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NC State's 2020 football signing class is smaller than expected, at least for now. But there's still plenty of talent among the 17 players that joined the Wolfpack on Wednesday.

Here is a look at the three best:

Porter Rooks

A consensus four-star recruit, Rooks is a 6-foot-1, 190-pound wide receiver with big-play ability and the potential to make a significant early contribution to the Wolfpack's passing attack. 

An elite route-runner with sure hands and the spead to get separation downfield, he amassed 2,424 yards and 34 touchdowns on 173 catches in a high school career that started at Providence Day School and finished this season at Myers Park. He had 54 grabs for 905 yards, 13 touchdowns and a 16.8 per-catch average as a senior this season, a performance that earned him a spot in Saturday's World Bowl all-star game in Mexico City.

In addition to his skills on the field, Rooks impressed coach Dave Doeren with his loyalty and belief in the program by stickcing with his early committment to the Wolfpack despite receiving later offers from the likes of Clemson, Alabama, Georgia and Oklahoma.

"Porter was a national recruit," Doeren said of Rooks, who will enroll in January and participate in spring practice. "People didn’t stop recruiting Porter and Porter stayed loyal to us. That means a lot. He was one of the guys that was at the forefront. He was one of the earliest commits that we had. 

"As a player, I think he’s consistent. He’s a good route runner, he’s a good ball catcher, he’s got good speed, he’s competitive. He understands the game and I think he’s a really hungry kid that wants to prove himself and help elevate the program. There’s a lot of positives."

Davin Vann

Vann wasn't nearly as heavily recruited as Rooks. In fact, the 6-2, 275-pound defensive tackle from nearby Cary High School was something of a recruiting afterthought until a solid junior season put him onto the map. 

Even then, the offers didn't start rolling in until a monster senior year in which he recorded 100 tackles, including 25 for losses, 17 sacks, 48 quarterback hurries, seven forced fumbles and four fumble recoveries. By that time he was fully committed to the Wolfpack, the team he rooted for growing up and always dreamed of playing for.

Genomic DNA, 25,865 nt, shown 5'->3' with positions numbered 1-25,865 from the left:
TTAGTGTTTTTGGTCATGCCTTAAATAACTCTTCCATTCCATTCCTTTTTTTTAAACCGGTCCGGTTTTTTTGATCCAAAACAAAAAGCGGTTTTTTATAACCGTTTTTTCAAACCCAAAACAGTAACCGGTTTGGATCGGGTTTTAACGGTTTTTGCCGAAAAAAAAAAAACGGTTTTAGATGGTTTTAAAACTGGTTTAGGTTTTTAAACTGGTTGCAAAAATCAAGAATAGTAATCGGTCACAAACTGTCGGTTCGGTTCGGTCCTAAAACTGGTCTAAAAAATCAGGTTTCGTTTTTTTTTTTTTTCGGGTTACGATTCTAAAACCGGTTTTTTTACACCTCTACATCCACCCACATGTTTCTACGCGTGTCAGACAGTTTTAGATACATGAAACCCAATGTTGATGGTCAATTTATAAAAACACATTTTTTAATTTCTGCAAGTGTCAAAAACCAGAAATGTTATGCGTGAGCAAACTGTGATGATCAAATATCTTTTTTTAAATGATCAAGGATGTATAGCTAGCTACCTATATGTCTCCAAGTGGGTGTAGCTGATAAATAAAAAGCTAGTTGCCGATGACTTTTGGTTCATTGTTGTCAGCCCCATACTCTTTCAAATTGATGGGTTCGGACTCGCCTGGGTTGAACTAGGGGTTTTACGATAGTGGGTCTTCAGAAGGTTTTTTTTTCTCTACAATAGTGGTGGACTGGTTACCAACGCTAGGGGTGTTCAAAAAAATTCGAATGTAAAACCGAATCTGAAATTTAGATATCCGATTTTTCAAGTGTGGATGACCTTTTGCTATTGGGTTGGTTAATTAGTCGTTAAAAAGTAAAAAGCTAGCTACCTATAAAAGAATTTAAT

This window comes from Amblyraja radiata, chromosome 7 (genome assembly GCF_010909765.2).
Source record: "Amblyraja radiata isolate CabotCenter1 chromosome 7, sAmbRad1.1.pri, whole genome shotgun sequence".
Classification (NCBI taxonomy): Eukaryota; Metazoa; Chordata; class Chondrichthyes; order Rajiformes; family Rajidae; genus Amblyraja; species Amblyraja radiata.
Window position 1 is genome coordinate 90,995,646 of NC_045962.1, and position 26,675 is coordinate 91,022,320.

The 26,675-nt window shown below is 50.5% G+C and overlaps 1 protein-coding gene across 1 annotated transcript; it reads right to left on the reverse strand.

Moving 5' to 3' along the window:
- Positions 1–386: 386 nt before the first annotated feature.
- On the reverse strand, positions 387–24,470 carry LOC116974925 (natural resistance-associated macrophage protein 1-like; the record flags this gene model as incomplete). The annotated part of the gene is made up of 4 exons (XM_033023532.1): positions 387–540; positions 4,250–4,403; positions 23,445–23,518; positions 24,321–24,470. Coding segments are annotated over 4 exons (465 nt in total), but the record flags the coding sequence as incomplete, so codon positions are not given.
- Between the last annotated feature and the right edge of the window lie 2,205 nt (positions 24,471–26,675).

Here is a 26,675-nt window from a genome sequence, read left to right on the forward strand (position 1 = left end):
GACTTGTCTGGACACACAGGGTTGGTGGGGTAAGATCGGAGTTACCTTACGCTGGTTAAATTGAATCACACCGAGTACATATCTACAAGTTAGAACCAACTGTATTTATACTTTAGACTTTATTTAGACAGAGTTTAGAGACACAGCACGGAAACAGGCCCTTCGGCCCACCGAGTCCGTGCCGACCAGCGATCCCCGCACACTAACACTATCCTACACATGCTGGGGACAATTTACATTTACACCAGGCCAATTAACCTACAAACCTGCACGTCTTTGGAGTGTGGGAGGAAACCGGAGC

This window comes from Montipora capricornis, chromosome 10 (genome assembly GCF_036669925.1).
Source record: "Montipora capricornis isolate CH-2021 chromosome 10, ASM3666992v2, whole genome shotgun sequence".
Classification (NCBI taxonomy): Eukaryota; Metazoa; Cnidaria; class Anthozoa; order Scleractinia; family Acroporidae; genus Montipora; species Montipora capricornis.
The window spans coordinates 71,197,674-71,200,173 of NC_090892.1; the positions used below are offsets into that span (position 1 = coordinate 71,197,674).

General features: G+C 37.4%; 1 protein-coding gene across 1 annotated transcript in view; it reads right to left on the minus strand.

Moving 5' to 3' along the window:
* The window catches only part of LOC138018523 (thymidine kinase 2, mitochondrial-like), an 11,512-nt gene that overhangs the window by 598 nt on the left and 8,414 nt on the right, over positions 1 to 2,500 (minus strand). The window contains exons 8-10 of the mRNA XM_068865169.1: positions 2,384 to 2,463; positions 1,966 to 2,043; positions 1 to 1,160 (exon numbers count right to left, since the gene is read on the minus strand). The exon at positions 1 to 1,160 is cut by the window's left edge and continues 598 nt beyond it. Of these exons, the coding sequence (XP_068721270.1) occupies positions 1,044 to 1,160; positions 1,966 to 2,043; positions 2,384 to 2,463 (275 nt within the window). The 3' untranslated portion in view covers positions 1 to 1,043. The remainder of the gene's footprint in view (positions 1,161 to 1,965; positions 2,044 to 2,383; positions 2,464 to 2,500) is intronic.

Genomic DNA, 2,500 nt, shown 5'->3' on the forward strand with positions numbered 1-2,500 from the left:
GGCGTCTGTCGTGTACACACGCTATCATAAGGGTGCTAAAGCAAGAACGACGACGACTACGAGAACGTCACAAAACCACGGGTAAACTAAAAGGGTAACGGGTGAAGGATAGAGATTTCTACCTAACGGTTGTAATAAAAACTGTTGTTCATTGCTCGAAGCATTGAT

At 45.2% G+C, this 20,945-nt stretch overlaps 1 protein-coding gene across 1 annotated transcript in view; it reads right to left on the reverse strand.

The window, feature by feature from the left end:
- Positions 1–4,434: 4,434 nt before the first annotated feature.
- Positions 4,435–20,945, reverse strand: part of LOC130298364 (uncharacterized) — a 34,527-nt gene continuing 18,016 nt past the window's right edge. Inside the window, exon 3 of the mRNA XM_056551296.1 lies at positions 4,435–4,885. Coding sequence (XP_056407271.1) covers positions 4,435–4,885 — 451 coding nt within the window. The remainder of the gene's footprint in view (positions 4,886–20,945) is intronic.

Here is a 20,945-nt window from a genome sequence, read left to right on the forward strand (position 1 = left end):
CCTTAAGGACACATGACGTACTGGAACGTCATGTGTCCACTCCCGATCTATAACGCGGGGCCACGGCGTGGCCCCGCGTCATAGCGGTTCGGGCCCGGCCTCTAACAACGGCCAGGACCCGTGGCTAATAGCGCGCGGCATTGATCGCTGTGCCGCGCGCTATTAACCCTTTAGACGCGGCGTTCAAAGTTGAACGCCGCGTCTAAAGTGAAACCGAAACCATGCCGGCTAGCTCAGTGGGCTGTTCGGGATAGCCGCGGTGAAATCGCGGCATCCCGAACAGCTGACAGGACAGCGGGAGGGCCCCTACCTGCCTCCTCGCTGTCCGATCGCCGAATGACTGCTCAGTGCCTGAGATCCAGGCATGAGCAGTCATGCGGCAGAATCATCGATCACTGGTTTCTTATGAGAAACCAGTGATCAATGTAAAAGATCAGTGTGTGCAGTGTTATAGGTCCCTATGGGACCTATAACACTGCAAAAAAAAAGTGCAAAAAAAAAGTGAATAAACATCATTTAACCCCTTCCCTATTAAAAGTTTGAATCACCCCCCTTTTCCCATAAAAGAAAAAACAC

Vann is currently in Spartanburg, S.C., where he's drawing rave reviews for his workouts in preparation for Saturday's Shrine Bowl.

Described by Chris Hughes of CarolinaPreps.com as a "man in a man's body," Vann's combination of strength and agility is what sets him apart. He is also the defending 4A state heavyweight champion in wrestling, while as a member of his school's track team, he finished second in the state in the discus 

Although he won't officially join the team until the start of preseason practice next summer, he has a legitimate shot of winning the tackle spot in State's three-man defensive front vacated by the graduation of Larrell Murchison.

"(He's) a really flexible guy," Doeren said. "He can play multiple positions, you see him even running down on kickoffs. He’s an All-State player."

"Davin is such a humble young man and such a quiet young man," Doeren added. "But he’s an ultra-competitive young man. I’m proud of him and excited for him. I’ve heard he’s doing really well at the Shrine Bowl practices as well. 

"It’s a lot like when we had Nyheim (Hines) in Garner. Sometimes you have an elite player in your area that’s right down the street and he grew up watching your team play and he wants to be in that uniform. It’s nice for us to have that opportunity for him and for him to be able to seize it."

Devan Boykin

Another member of North Carolina's Shrine Bowl team, Boykin is a three-star prospect from Greensboro with the versatility to play corner, safety or nickel -- although defensive coordinator Tony Gibson said Wednesday that he projects the 5-11, 175-pound product of Ragsdale High School as a cornerback.

He's smart and fundamentally sound, with the quickness and ball skills needed to be effective in pass coverage while also possessing the strength and aggressiveness needed for run support. 

He recorded four interceptions and 44 tackles as a senior this season while also catching 67 passes for 881 yards and 18 touchdowns as a receiver. He also played quarterback during his high school career while averaging 16.3 points per game as a basketball player.

Considering the mess State's secondary was last year and the fact that Boykin will enroll in January and go through spring practice, there is a good chance Doeren and Gibson will find a place to fit him as a true freshman next fall.

"I will tell you that one of the guys that is probably the staple of what we’re looking for in the back end is Devan Boykin," Doeren said. "If you guys have ever talked to him, he’s a very smart football player. He plays corner, safety and nickel. He can do a lot of things. He was a great receiver. He was a great basketball player. That’s what you’re looking for when you’re looking for a DB."